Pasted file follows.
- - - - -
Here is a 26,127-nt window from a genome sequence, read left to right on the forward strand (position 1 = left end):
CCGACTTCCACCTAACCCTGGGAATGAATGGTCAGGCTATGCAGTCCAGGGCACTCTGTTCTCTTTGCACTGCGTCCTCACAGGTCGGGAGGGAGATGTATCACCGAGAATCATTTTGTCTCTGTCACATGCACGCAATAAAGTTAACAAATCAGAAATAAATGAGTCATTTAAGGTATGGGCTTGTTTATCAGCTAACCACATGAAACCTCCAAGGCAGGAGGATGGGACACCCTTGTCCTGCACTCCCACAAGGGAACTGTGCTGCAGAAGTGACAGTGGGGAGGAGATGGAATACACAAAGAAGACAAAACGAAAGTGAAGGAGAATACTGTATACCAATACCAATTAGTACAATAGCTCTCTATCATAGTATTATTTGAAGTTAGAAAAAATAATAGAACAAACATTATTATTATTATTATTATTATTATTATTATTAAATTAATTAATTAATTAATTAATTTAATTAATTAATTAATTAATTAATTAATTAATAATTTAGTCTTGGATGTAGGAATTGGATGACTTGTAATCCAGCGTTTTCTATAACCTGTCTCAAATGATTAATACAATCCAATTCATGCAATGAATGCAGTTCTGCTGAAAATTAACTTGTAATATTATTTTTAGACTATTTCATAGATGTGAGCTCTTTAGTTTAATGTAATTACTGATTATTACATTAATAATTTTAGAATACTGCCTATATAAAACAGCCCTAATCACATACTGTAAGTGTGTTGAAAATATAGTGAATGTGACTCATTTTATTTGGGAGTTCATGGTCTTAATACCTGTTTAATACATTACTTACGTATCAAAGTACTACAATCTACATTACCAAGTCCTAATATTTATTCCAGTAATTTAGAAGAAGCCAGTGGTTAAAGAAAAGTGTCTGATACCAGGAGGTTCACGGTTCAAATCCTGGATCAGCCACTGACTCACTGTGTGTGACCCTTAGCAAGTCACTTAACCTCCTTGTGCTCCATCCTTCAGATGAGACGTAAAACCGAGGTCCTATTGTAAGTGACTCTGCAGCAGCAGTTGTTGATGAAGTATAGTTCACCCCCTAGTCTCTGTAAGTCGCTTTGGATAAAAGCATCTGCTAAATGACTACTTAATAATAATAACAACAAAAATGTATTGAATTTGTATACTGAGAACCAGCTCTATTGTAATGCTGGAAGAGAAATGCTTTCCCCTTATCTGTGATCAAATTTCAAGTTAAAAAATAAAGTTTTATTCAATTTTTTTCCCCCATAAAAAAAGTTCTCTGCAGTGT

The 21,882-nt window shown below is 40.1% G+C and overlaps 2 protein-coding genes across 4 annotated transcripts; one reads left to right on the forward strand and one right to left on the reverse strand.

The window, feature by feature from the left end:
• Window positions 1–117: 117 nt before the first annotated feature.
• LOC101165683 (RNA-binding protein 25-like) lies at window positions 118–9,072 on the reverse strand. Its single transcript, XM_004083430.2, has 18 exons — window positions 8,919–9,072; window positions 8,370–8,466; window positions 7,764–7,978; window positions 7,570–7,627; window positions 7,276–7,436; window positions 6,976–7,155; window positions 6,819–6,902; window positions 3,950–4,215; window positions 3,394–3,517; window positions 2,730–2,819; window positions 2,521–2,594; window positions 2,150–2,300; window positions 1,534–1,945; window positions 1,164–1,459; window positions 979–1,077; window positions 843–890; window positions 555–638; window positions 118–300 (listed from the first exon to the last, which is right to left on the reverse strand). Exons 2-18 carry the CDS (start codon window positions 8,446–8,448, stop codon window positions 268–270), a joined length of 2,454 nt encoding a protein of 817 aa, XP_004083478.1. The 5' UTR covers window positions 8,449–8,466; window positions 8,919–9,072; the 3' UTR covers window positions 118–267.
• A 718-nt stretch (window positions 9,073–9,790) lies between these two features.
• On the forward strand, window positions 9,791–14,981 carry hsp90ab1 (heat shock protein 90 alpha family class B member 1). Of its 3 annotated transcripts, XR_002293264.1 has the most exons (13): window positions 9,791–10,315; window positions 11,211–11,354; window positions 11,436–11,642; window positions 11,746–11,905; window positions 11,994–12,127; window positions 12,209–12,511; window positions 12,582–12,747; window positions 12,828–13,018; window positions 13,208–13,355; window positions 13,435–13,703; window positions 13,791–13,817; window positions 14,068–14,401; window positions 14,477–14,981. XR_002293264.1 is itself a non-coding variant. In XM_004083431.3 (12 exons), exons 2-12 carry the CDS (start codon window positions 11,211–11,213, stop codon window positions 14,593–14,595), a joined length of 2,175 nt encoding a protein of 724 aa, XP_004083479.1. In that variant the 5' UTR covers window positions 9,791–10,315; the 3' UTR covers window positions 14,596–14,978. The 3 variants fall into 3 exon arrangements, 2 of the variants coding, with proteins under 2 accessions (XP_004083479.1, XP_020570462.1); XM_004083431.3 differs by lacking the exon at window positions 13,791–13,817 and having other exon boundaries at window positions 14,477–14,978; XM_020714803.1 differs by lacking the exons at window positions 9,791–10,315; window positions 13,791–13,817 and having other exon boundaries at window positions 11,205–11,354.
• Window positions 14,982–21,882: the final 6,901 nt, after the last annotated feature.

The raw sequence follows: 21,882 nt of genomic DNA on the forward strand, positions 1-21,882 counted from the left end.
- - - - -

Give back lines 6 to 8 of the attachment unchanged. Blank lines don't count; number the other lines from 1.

• LOC101165683 (RNA-binding protein 25-like) lies at window positions 118–9,072 on the reverse strand. Its single transcript, XM_004083430.2, has 18 exons — window positions 8,919–9,072; window positions 8,370–8,466; window positions 7,764–7,978; window positions 7,570–7,627; window positions 7,276–7,436; window positions 6,976–7,155; window positions 6,819–6,902; window positions 3,950–4,215; window positions 3,394–3,517; window positions 2,730–2,819; window positions 2,521–2,594; window positions 2,150–2,300; window positions 1,534–1,945; window positions 1,164–1,459; window positions 979–1,077; window positions 843–890; window positions 555–638; window positions 118–300 (listed from the first exon to the last, which is right to left on the reverse strand). Exons 2-18 carry the CDS (start codon window positions 8,446–8,448, stop codon window positions 268–270), a joined length of 2,454 nt encoding a protein of 817 aa, XP_004083478.1. The 5' UTR covers window positions 8,449–8,466; window positions 8,919–9,072; the 3' UTR covers window positions 118–267.
• A 718-nt stretch (window positions 9,073–9,790) lies between these two features.
• On the forward strand, window positions 9,791–14,981 carry hsp90ab1 (heat shock protein 90 alpha family class B member 1). Of its 3 annotated transcripts, XR_002293264.1 has the most exons (13): window positions 9,791–10,315; window positions 11,211–11,354; window positions 11,436–11,642; window positions 11,746–11,905; window positions 11,994–12,127; window positions 12,209–12,511; window positions 12,582–12,747; window positions 12,828–13,018; window positions 13,208–13,355; window positions 13,435–13,703; window positions 13,791–13,817; window positions 14,068–14,401; window positions 14,477–14,981. XR_002293264.1 is itself a non-coding variant. In XM_004083431.3 (12 exons), exons 2-12 carry the CDS (start codon window positions 11,211–11,213, stop codon window positions 14,593–14,595), a joined length of 2,175 nt encoding a protein of 724 aa, XP_004083479.1. In that variant the 5' UTR covers window positions 9,791–10,315; the 3' UTR covers window positions 14,596–14,978. The 3 variants fall into 3 exon arrangements, 2 of the variants coding, with proteins under 2 accessions (XP_004083479.1, XP_020570462.1); XM_004083431.3 differs by lacking the exon at window positions 13,791–13,817 and having other exon boundaries at window positions 14,477–14,978; XM_020714803.1 differs by lacking the exons at window positions 9,791–10,315; window positions 13,791–13,817 and having other exon boundaries at window positions 11,205–11,354.